Diabetics Basics Part 3

In parts 1 and 2 of this series, we’ve started to have a look at David Hite’s article on the internet entitled Diabetes Basics, which is a fairly lengthy FAQ that goes over a lot of the things that he teaches in his diabetic education classes.  So we’re in the process of looking at this article, and given that his material is designed for type 2 diabetics that aren’t that familiar with the disease, since he is referring to the term basics in his title, we’ll make this about the basics as well, but from a different perspective.

So you will read a lot here that you won’t find in basic discussions of type 2 diabetes, but I’m looking to present this at a level which requires no prior understanding of diabetes, as Dr. Hite does, but at the same time I’m looking to frame my side of the story in terms of what we really know about this disease.

So I’ve started talking about the importance of monitoring our level of insulin resistance as that’s the disease we suffer from, but it’s more correct to describe diabetes as a condition of glucose dysregulation caused by various hormonal imbalances, particularly insulin and glucagon imbalances, and excessive levels of both is what is mostly behind our disease, although there are other hormones that play a lesser yet still significant role.

So we could simplify this and say that type 2 diabetes is caused by excessive secretion of several hormones, and I do want to mention the main ones again.  Insulin is the main player here, which is the daddy of insulin resistance  in excess, and insulin is being resisted because we secrete too much of it, it really is as simple as that.

This excessive insulin secretion is bad enough in itself and this makes us fat among other things, and this is actually the prime driver by far of obesity, it can significantly increase the risk of cancer, because insulin is after all a growth hormone, it can give us various inflammatory conditions, because excess insulin is very inflammatory, and it can also kill us by damaging our cardiovascular system, from giving us heart attacks and strokes and such.

There are two basic types of insulin resistance, the one we normally think of, when our cells resist it to prevent them from getting excessive macronutrients, glucose and fat basically, that’s called peripheral insulin resistance.  The other form we’ll just call organ insulin resistance to keep this simple, it’s our organs resisting insulin, involving mostly the pancreas and liver but other organs as well.  This is where the major battle is fought, particularly in the alpha cells of the pancreas, which secrete glugacon, the hormone that works to raise our blood sugar.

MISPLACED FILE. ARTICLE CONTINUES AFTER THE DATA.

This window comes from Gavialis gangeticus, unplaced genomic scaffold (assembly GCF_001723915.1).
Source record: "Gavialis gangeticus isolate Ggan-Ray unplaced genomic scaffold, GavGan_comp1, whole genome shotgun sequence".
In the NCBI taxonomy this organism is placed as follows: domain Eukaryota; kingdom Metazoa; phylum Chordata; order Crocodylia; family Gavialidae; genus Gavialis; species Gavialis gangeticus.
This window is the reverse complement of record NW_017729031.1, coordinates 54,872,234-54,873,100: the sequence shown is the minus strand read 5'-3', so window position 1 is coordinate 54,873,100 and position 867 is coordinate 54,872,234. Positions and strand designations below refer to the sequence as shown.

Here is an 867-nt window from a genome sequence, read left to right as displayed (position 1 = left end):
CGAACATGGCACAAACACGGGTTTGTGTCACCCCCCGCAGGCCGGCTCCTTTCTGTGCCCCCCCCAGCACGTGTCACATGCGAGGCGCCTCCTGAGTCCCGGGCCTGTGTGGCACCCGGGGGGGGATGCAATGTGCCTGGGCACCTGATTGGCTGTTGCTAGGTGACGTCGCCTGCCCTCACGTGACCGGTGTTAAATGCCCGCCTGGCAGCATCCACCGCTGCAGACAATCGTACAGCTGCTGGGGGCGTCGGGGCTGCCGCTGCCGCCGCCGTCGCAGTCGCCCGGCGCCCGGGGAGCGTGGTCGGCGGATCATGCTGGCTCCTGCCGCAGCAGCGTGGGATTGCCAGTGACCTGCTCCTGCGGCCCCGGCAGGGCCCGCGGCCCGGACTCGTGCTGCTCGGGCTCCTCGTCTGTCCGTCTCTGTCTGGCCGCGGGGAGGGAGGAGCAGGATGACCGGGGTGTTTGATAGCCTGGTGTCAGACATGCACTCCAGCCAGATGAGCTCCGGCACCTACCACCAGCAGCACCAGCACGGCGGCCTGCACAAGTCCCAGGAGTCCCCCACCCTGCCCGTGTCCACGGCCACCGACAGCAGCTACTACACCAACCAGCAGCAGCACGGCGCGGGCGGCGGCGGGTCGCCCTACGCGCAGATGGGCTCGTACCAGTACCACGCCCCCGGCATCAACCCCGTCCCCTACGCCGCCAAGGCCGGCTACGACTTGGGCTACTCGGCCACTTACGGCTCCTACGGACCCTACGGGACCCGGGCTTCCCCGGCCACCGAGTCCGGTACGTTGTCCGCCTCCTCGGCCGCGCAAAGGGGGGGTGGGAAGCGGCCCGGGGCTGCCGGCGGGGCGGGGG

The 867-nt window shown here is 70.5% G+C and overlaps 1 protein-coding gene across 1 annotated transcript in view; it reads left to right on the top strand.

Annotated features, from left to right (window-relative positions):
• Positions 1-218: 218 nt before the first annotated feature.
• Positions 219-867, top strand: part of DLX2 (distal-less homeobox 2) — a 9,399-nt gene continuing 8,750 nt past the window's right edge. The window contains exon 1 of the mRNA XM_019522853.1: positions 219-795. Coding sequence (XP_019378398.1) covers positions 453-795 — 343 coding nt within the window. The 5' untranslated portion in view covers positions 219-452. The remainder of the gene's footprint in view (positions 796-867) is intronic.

Our bodies are designed to function even when we don’t eat, and we can thank glucagon for the fact we don’t die from not eating for a few hours, as this serves to keep our blood sugar up.  If not, the brain, which needs a steady supply of glucose around the clock, would just die, and being brain dead is not a desirable state if you don’t want to die that is.

Healthy alpha cells are sensitive to insulin and this keeps glucagon levels normal.  Excessively high levels of insulin over time causes our alpha cells to be poisoned by excess fat, and this is what insulin does generally to the body, but the alpha cells can’t handle this stuff, and they start secreting more and more glucagon.

Glucagon goes directly to the liver, and the liver will normally regulate our blood sugar by adding some when it’s low, but all this extra glucagon makes it go haywire and it just secretes way too much all the time, around the clock.  This is what we call type 2 diabetes.

The peripheral insulin resistance is hardly even worth consideration compared to the effects of organ insulin resistance, and in fact if our glucagon levels are normal, our blood sugar levels will be normal even after a high carb meal, and even without insulin at all, surprisingly enough.  It’s actually high glucagon, not low insulin, that has the blood sugar of type 1 diabetics racing out of control to deadly levels, and they will maintain normal blood sugar even on no insulin if we suppress glucagon, because it’s the glucagon that runs it up to these levels.